Sanctuaries & National Parks
In spite of a comparatively hostile terrain, Rajasthan surprisingly
is the abode of a number of mammals and birds. Its vast size and
latitudinal variations above the sea level of 1,700m provides it
with varied vegetation. It provides semi green forests of Mount Abu
to dry grasslands of the desert, and from the dry deciduous thorn
forest of Aravali to wetlands of Bharatpur.
The Sanctuaries, an isolated landscape with some backdrops, that
attracts herds of species from all over to their temporary habitat
that provides comfortable subsistence. In the season time, the whole
place echoes with enchanting sounds and fascinating visuals against
the sprawling meadow of flora. Rajasthan is the haven of the tigers
and many endangered species.
» Bharatpur Bird Sanctuary
This is truly a fantasy of
feathers. It is the bird kingdom, where time takes wing. Welcome to
the Keoladeo Ghana National Park at Bharatpur in Rajasthan. Spread
over an area of little over 232 sq kms, Keoladeo derives its name
from the Shiva Temple in the heart of the sanctuary. Formerly known
as the Bharatpur Bird Sanctuary, ornithologist Salim Ali, is
credited for bringing this park to public notice.
» Ranthambore National Park
The Ranthambore National
Park was the hunting ground of Maharaja of Jaipur. In 1955, it was
declared a game sanctuary; in 1980, it became a national park. But
with the commissioning of Project Tiger in 1972, it was included in
the project. With the addition of neighbouring Keladevi and Mansingh
sanctuaries, the total area of the national park stands at 1,334 sq
km. But the entire park - the core area is just 392 sq kms - is not
open to the public.
» Sariska Wildlife Sanctuary
Sharp cliffs of hills and
narrow valleys of the Aravallis dominate the landscape of Sariska,
whose forests are dry and deciduous. Within the Sariska wildlife
sanctuary there are the ruins of medieval temples of Garh-Rajor,
belonging to the 10th and 11th centuries.
» Keoladeo Ghana National Park
Keoladeo Ghana’ name
signifies the location of the temple of Lord Shiva (Keoladeo) in the
centre of the Park and dense (ghana) forest covering the area. It's
green paradise, an ideal home for a large variety of birds. the most
famous of them being the magnificent but nearly extinct Siberian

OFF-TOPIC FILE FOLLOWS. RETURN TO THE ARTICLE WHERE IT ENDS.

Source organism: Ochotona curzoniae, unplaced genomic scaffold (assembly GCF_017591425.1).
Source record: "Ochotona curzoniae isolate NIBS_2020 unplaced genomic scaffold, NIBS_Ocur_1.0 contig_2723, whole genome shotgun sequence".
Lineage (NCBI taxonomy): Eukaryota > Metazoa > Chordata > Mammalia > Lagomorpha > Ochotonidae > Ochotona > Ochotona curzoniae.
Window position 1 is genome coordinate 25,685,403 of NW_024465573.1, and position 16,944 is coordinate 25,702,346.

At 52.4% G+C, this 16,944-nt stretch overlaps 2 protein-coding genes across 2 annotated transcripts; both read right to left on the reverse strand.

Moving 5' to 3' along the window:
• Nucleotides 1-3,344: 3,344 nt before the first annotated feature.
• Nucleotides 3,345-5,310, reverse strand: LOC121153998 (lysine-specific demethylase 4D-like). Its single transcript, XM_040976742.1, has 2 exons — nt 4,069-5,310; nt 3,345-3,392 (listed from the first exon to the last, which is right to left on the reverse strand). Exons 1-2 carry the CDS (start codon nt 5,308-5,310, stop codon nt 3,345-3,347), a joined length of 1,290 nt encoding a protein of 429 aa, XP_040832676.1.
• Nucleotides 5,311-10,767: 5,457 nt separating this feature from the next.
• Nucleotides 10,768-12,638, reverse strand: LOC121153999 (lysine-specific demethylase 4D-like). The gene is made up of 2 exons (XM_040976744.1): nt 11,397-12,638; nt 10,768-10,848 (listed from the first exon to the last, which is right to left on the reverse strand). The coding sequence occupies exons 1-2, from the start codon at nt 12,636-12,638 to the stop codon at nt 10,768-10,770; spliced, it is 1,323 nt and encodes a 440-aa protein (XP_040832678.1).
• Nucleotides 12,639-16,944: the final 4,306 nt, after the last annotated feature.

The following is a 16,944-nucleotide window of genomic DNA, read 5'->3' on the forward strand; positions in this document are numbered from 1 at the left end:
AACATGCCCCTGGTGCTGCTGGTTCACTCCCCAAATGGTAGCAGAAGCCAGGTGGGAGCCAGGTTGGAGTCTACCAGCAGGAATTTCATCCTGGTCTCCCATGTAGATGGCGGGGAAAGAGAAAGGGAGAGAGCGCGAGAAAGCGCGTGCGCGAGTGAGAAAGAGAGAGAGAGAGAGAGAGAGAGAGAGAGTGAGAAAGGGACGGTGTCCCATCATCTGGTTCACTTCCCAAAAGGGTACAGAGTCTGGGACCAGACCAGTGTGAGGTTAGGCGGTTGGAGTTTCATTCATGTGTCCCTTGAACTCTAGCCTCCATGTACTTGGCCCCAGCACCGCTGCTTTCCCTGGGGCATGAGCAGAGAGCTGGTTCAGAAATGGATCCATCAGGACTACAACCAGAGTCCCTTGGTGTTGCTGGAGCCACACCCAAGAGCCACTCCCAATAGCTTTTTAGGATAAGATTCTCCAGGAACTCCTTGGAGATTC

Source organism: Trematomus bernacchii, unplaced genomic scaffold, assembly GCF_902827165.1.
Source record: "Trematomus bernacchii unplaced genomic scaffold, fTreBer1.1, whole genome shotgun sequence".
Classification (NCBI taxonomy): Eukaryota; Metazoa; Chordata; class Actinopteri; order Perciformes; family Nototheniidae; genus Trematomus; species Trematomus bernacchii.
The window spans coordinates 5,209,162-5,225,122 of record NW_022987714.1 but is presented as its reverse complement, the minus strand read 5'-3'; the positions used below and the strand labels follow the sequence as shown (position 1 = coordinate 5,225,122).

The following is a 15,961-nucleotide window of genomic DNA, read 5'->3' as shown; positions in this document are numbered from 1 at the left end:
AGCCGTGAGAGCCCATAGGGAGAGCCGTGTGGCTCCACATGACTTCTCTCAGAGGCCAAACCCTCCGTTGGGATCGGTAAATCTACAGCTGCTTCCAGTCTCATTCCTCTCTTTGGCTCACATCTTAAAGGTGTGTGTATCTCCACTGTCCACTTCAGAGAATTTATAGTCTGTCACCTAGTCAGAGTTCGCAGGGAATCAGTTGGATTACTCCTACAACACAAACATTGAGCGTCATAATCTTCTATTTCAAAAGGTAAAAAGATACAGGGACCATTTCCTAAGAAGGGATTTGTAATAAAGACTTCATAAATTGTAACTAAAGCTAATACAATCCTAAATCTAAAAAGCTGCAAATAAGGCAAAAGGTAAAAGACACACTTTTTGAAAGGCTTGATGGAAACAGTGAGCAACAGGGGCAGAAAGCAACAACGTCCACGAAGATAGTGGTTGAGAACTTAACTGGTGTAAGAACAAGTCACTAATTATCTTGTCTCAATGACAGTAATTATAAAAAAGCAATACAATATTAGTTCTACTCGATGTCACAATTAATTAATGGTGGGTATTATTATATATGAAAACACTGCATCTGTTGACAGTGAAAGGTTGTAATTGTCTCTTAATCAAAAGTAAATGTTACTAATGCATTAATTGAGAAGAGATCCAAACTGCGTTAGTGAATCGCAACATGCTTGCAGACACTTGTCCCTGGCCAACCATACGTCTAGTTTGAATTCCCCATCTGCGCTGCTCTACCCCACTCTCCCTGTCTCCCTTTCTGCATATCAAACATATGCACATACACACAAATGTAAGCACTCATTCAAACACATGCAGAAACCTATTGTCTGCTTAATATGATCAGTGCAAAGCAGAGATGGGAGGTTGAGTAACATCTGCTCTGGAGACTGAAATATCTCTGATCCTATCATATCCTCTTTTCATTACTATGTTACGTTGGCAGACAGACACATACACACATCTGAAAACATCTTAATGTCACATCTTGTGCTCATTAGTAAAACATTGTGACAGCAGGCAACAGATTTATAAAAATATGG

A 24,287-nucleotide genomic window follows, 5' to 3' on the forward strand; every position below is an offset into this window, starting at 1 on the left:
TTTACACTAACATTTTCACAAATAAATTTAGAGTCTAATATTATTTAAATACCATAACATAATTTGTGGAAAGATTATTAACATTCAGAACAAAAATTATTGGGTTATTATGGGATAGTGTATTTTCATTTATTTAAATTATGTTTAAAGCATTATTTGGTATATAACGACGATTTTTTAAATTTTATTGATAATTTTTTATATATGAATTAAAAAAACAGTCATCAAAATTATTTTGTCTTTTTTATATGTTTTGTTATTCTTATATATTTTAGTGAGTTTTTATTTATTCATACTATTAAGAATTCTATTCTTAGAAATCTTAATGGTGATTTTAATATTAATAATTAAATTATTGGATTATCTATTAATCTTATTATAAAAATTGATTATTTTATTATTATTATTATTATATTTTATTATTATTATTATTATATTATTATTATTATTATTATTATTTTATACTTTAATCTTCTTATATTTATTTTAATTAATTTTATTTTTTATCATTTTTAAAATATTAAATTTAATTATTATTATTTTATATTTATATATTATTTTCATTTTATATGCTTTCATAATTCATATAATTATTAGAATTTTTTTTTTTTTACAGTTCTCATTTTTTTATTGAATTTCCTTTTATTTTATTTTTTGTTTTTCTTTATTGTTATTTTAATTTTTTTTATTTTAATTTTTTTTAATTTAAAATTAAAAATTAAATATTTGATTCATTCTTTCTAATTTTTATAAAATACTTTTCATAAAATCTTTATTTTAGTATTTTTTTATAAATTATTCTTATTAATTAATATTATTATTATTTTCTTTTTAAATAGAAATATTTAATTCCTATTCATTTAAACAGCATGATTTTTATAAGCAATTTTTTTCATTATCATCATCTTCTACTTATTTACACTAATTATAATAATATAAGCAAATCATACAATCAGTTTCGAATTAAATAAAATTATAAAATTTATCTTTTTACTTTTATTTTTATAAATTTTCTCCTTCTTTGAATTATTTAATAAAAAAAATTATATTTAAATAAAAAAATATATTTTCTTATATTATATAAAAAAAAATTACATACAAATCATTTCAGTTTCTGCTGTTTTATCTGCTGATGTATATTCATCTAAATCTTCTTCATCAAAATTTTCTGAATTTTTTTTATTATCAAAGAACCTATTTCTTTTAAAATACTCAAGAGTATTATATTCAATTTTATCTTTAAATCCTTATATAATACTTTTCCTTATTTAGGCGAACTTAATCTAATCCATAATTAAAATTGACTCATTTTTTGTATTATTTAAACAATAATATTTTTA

crane (Grus leucogeranus). This interlocking ecosystem of woodlands,
swamps, wet prairies and dry Savannah is considered to be one of the
world's richest heronries, where thousands of birds get busy
courting, mating and nesting.
» Gajner Wildlife Sanctuary
The lake and forested hills
of this reserve, 32 km from Bikaner on the Jaisalmer road, are
inhabuted by wildfowl, hares , wild boar, desert foxes and a number
of deer and antelopes including blackbucks and bluebulls. The lake
at Gajner attracts water birds in thousands. Imperial sand gouse
migrate here in winter. Gajner Wildlife Sanctuary, houses the former
Hunting lodge of Bikaner and has a beautiful lake surrounded by a
» Sitamata Wildlife Sanctuary
Sitamata Sanctuary spread
over the Araveli and Vindhyachancal mountain ranges and is the only
forest region where teak trees of building value are found. In this
sanctuary, around 50% trees are of teak. Besides these salar, tendu,
amla, bamboo bel are also found in abundance. The leopard, hyena,
jackal, fox, jungle cat, porcupine, spotted deer, wild bear, four -
horned antelope and Nilgai are the animals found here.
» Tal Chappar Sanctuary
The spectacular Tal Chappar
Wildlife Sanctuary lies on the way of the migratory passage of many
birds. During the month of September, this wild life sanctuary comes
alive with the chirping of various migratory birds including
montagur's, marsh harrier, pale harrier, imperial eagle, tawny
eagle, short toed eagle, sparrow hawk, skylark, crested lark, ring
drove, brown dove, blue jay, green bee eaters, black ibis and
» Jai Samand Sanctuary
Jaisamand Sanctuary is
situated 50 kms south of Udaipur the picturesque city of lakes
verdant valleys and hills. It is on the bank of Jaisamand Lake, the
second largest artificial Lake in Asia. The sanctuary extends over
an area of 52 sq kms of thick forests land. The leopard, hyena,
jungle cat, fox and wolf are among the carnivores of the sanctuary.
» Khumbalgarh Sanctuary
The majestic fort of
Kumbhalgarh overlooks the 578 sq km. sanctuary. The Aravallis hills,
which remain barren for most of the year, turn green during rains
and provide shelter to sloth bear, leopard, flying squirrel. It is
also the only sanctuary where the Indian wolf is breeding
successfully. Best time to visit is March to May, and September to
» Mount Abu Sanctuary
The highest point of the
Aravallis, the Guru Shikhar, lies in this 289 sq kin sanctuary.
Established in 1960, this provides shelter to the common langaur,
wild boar, sambhar and leopard. The grey jungle fowl can also be
spotted here. Besides, a number of flowering trees enhance the
beauty of this place.
» Desert National Sanctuary
Established in 1980, it is
a colossal park sprawling on 3162 sq km. It ha shrubs and trees in
addition to rolling sand dunes. The wildlife wealth her comprises
fox, desert cat, hare, spiney tail uromastix and sand fish.
Thousands of sparrows, imperial sand grouse during the winter.
» Darah Sanctuary
This area is like one long
strip and nowhere is wider than 6kms. The forest area lies between
two parallel mountain ranges about 52 to 65 kms long. This sanctuary
is surrounded by the rivers - Chambal, the Kalisindh the Amjhar and
the Ahu, which form its natural boundaries.
Fast Facts of
Rajasthan Wildlife Sanctuaries